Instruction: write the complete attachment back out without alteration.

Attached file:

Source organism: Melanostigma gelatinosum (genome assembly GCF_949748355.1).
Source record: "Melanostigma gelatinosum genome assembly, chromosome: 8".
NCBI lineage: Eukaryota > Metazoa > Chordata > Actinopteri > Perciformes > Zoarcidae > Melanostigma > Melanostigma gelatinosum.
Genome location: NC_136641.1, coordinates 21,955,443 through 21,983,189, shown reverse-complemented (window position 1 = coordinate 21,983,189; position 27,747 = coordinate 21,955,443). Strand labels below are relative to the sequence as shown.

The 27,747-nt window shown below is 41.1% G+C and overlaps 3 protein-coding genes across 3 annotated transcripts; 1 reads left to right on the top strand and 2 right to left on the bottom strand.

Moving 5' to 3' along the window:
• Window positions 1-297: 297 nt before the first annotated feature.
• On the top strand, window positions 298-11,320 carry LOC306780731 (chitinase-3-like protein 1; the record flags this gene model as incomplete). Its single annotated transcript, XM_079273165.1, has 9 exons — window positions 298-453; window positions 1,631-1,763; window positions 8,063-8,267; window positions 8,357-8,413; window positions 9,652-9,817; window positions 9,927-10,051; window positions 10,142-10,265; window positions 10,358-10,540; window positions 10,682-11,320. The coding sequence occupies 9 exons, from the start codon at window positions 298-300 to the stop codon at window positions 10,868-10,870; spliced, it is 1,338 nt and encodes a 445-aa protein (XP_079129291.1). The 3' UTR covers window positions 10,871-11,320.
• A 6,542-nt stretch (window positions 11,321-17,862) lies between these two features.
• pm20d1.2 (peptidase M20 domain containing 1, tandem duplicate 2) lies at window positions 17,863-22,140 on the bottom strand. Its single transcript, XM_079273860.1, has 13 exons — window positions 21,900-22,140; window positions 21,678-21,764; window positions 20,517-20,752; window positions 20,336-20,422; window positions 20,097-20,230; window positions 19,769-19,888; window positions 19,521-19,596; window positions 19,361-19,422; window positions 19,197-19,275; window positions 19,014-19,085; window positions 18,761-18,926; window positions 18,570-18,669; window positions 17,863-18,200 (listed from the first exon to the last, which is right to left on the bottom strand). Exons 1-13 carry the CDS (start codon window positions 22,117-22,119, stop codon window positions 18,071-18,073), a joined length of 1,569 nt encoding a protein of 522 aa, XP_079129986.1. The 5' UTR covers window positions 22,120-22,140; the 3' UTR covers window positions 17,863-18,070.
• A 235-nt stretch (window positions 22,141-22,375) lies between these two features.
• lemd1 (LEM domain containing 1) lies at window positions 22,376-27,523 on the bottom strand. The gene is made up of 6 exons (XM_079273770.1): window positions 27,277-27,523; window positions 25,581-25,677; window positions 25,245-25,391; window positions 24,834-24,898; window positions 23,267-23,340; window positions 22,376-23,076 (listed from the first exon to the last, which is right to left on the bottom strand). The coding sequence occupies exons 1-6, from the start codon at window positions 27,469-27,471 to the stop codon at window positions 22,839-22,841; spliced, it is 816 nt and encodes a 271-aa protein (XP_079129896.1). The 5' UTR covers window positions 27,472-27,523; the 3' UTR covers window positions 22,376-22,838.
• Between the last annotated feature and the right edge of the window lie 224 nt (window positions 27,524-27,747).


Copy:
Source organism: Melanostigma gelatinosum (genome assembly GCF_949748355.1).
Source record: "Melanostigma gelatinosum genome assembly, chromosome: 8".
NCBI lineage: Eukaryota > Metazoa > Chordata > Actinopteri > Perciformes > Zoarcidae > Melanostigma > Melanostigma gelatinosum.
Genome location: NC_136641.1, coordinates 21,955,443 through 21,983,189, shown reverse-complemented (window position 1 = coordinate 21,983,189; position 27,747 = coordinate 21,955,443). Strand labels below are relative to the sequence as shown.

The 27,747-nt window shown below is 41.1% G+C and overlaps 3 protein-coding genes across 3 annotated transcripts; 1 reads left to right on the top strand and 2 right to left on the bottom strand.

Moving 5' to 3' along the window:
• Window positions 1-297: 297 nt before the first annotated feature.
• On the top strand, window positions 298-11,320 carry LOC306780731 (chitinase-3-like protein 1; the record flags this gene model as incomplete). Its single annotated transcript, XM_079273165.1, has 9 exons — window positions 298-453; window positions 1,631-1,763; window positions 8,063-8,267; window positions 8,357-8,413; window positions 9,652-9,817; window positions 9,927-10,051; window positions 10,142-10,265; window positions 10,358-10,540; window positions 10,682-11,320. The coding sequence occupies 9 exons, from the start codon at window positions 298-300 to the stop codon at window positions 10,868-10,870; spliced, it is 1,338 nt and encodes a 445-aa protein (XP_079129291.1). The 3' UTR covers window positions 10,871-11,320.
• A 6,542-nt stretch (window positions 11,321-17,862) lies between these two features.
• pm20d1.2 (peptidase M20 domain containing 1, tandem duplicate 2) lies at window positions 17,863-22,140 on the bottom strand. Its single transcript, XM_079273860.1, has 13 exons — window positions 21,900-22,140; window positions 21,678-21,764; window positions 20,517-20,752; window positions 20,336-20,422; window positions 20,097-20,230; window positions 19,769-19,888; window positions 19,521-19,596; window positions 19,361-19,422; window positions 19,197-19,275; window positions 19,014-19,085; window positions 18,761-18,926; window positions 18,570-18,669; window positions 17,863-18,200 (listed from the first exon to the last, which is right to left on the bottom strand). Exons 1-13 carry the CDS (start codon window positions 22,117-22,119, stop codon window positions 18,071-18,073), a joined length of 1,569 nt encoding a protein of 522 aa, XP_079129986.1. The 5' UTR covers window positions 22,120-22,140; the 3' UTR covers window positions 17,863-18,070.
• A 235-nt stretch (window positions 22,141-22,375) lies between these two features.
• lemd1 (LEM domain containing 1) lies at window positions 22,376-27,523 on the bottom strand. The gene is made up of 6 exons (XM_079273770.1): window positions 27,277-27,523; window positions 25,581-25,677; window positions 25,245-25,391; window positions 24,834-24,898; window positions 23,267-23,340; window positions 22,376-23,076 (listed from the first exon to the last, which is right to left on the bottom strand). The coding sequence occupies exons 1-6, from the start codon at window positions 27,469-27,471 to the stop codon at window positions 22,839-22,841; spliced, it is 816 nt and encodes a 271-aa protein (XP_079129896.1). The 5' UTR covers window positions 27,472-27,523; the 3' UTR covers window positions 22,376-22,838.
• Between the last annotated feature and the right edge of the window lie 224 nt (window positions 27,524-27,747).